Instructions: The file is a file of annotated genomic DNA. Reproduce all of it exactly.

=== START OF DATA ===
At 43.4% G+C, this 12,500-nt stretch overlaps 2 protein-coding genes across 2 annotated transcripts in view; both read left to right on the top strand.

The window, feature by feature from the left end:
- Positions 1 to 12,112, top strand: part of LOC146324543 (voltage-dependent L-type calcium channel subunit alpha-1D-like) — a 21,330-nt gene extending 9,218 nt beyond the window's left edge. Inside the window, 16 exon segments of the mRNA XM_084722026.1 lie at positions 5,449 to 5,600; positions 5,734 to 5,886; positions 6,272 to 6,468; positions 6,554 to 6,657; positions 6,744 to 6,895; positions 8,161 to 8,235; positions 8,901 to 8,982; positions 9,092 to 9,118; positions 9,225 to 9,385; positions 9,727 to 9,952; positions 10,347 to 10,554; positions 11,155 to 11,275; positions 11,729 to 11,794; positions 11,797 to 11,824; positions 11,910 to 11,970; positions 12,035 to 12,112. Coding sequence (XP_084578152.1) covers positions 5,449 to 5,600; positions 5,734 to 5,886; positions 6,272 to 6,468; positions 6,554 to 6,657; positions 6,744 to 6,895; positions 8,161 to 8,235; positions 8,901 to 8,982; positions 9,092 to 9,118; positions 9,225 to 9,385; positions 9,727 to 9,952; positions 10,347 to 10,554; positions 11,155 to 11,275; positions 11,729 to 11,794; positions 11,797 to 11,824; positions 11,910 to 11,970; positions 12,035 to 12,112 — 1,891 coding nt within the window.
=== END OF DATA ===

At 43.4% G+C, this 12,500-nt stretch overlaps 2 protein-coding genes across 2 annotated transcripts in view; both read left to right on the top strand.

The window, feature by feature from the left end:
- Positions 1 to 12,112, top strand: part of LOC146324543 (voltage-dependent L-type calcium channel subunit alpha-1D-like) — a 21,330-nt gene extending 9,218 nt beyond the window's left edge. Inside the window, 16 exon segments of the mRNA XM_084722026.1 lie at positions 5,449 to 5,600; positions 5,734 to 5,886; positions 6,272 to 6,468; positions 6,554 to 6,657; positions 6,744 to 6,895; positions 8,161 to 8,235; positions 8,901 to 8,982; positions 9,092 to 9,118; positions 9,225 to 9,385; positions 9,727 to 9,952; positions 10,347 to 10,554; positions 11,155 to 11,275; positions 11,729 to 11,794; positions 11,797 to 11,824; positions 11,910 to 11,970; positions 12,035 to 12,112. Coding sequence (XP_084578152.1) covers positions 5,449 to 5,600; positions 5,734 to 5,886; positions 6,272 to 6,468; positions 6,554 to 6,657; positions 6,744 to 6,895; positions 8,161 to 8,235; positions 8,901 to 8,982; positions 9,092 to 9,118; positions 9,225 to 9,385; positions 9,727 to 9,952; positions 10,347 to 10,554; positions 11,155 to 11,275; positions 11,729 to 11,794; positions 11,797 to 11,824; positions 11,910 to 11,970; positions 12,035 to 12,112 — 1,891 coding nt within the window.